(Updated in 2021)
Portuguese Baked Creamy Coconut Chicken (焗葡國雞) is one of my favorites growing up. Tender chicken and vegetables cooked in a curry like sauce with turmeric, cumin and coconut milk. Hearty and so much flavors!
Although this dish has the name “Portuguese” in it, it’s actually a dish in Macau and likely with some influence of Portuguese cuisine. Macau is a tiny city in China, and very close to Hong Kong. Just like Hong Kong, Macau was a former colony. It was under the ruling of Portugal for more than 400 years.
With the Portugal influences, some culture and food also changed. Other than this chicken dish, Portuguese egg tart is another well-known one. Because of the close relation of Hong Kong and Macau, this chicken dish actually is very popular in Hong Kong. You can find this in many Hong Kong style cafes (茶餐廳).
Tender chicken braised in a turmeric and cumin broth along with carrot, potato and bell pepper. Then, finish with coconut milk. Top with cheese and baked until golden brown. It’s not spicy at all, instead it’s aromatic, creamy, rich, and little sweet. A scoop of steamed white rice is absolutely perfect with this dish. So satisfying! Hope you will give this a try!
Portuguese Baked Creamy Coconut Chicken
- 1 pound boneless chicken thighs (skin on or skinless) (cut them into 1 ½-inch cubes)
- 2 red potatoes (peeled and cut into 1-inch dices)
- 3 tablespoons water
- 1½ tablespoons cornstarch
- 3 carrots (peeled and cut into 1-inch dices)
- 1 onion (cut into large dices)
- ½ green bell pepper (seeds removed and cut into ½-inch dices)
- ½ cup low sodium chicken broth
- ¾ cup coconut milk
- ½ cup grated parmesan cheese
- 2 garlic gloves (minced)
- 1 teaspoon ground turmeric
- ¼ teaspoon ground cumin
- ground black pepper
- vegetable oil
Marinade for chicken:
- 1 ½ teaspoon sugar
- 1 teaspoon corn starch
- 1/8 teaspoon kosher salt
- 1 tablespoon soy sauce
- 1 teaspoon Shaoxing wine or sake
- ½ teaspoon fresh ginger juice
- dash of ground white pepper
- In a medium bowl, combine the chicken and marinade together. Marinate for 30 minutes at room temperature.
- Preheat the oven to 400˚F (200˚C).
- Place the cut potatoes in a large bowl. Soak in cold tap water for 15 minutes. Drain and set aside.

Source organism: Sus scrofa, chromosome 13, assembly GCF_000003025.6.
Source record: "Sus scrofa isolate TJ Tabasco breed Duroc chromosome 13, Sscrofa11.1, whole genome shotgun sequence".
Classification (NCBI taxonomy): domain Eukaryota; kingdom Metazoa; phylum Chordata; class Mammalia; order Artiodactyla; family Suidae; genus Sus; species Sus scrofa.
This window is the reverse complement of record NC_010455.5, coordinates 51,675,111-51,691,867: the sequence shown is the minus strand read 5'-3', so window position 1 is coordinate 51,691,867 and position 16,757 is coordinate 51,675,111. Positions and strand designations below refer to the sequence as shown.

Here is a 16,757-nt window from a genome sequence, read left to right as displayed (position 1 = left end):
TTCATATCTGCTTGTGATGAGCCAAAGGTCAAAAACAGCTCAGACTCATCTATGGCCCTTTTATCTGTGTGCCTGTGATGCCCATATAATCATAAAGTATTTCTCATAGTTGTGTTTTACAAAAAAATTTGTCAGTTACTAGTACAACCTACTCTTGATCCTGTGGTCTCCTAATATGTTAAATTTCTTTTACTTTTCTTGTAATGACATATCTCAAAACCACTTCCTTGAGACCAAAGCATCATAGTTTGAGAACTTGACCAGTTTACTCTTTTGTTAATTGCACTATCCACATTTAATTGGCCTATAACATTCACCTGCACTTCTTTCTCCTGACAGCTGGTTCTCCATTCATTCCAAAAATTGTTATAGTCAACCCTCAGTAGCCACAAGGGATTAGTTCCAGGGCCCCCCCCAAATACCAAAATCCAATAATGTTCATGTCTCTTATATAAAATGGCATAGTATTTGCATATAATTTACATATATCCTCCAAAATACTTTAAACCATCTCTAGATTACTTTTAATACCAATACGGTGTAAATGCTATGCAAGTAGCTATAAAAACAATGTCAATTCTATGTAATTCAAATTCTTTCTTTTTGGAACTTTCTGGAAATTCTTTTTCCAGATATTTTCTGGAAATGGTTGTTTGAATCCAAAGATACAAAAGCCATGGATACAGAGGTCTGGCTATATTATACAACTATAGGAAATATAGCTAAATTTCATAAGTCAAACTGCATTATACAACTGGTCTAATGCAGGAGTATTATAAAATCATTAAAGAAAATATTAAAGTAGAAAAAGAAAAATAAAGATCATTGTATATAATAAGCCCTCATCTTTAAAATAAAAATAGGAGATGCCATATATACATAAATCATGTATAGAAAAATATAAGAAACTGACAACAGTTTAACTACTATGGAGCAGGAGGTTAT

- In a small bowl, whisk the cornstarch and water together. Set aside.
- In a large skillet over medium heat, heat 1 tablespoon vegetable oil. Stir in the onions, and cook until they start to soften, about 3 minutes. Add garlic and cook for 30 seconds. Toss in the chicken cubes, and cook until no longer pink. Add potatoes and carrots, and stir for a few minutes. Put in the turmeric and cumin powder. Mix well and cook until aromatic. Add the chicken broth, and cover with a lid. When the broth comes to a boil, reduce the heat to low. Cook until the potatoes are almost fork tender, about 20 minutes. Add the bell pepper half way in. Stir in the cornstarch mixture. Add the coconut milk. Season with salt and pepper. Cook for a couple more minutes to thicken slightly.
- Transfer the mixture to an ovenproof baking dish. Top with grated Parmesan cheese. Bake in the oven for 10 – 15 minutes until the top is golden brown. If you have a broiler, do that instead, about 5 minutes. Keep an close eye. Served immediately with steamed rice.
- I like to cut my chicken pieces a little bigger. As they cook, they get smaller or sometimes even break apart.
- The cheese is not a must, but it adds a nice umami flavor to the dish.
A first time reader here! My fiance is half-Chinese and his mother grew up in Hong Kong. We took a trip there this past spring, and I am ecstatic you’ve posted some recipes for HK diner foods. While we were there, we ate at Tsui Wah several times. Every dish was so delicious and so cheap, and I have been itching to try to make them at home here in Atlanta! Thank you!
Thank you for leaving a comment! One of the food that I miss the most from HK is cafe/diner food. It is very unique and hard to come by in the US (maybe a few in Chinatown area). That’s why I started to make some at home. I hope the recipes will bring you back some good memories. Enjoy! Please let me know how they go.
I love this dish at HK cafe’s in Vancouver. I don’t know if it’s traditional or not, but I prefer pork floss on top instead of cheese, or just broiled until it’s brown on top. Thanks for the recipe. Going to make it at home for the first time tonight.
How interesting! I have never used pork floss before, but sounds like it would work perfectly. Hope the dish came out like you hope!
Hi there and hello from Sydney Australia, , I used your recipe and it turned out great, my 3 yrs old son loves it, thanks
As an abc born to a Hong Kong Mum and dad is from Macau, I love this kinda good
Hello Jason! I am so thrilled to hear that you and your kid enjoyed this dish. Funny enough, I just made this last week for dinner too! I am very happy to know this dish brings you comfort. Thank you so much for coming back and letting me know how it went. That makes my day and encourages me to continue. Have a wonderful day! Best, Lokness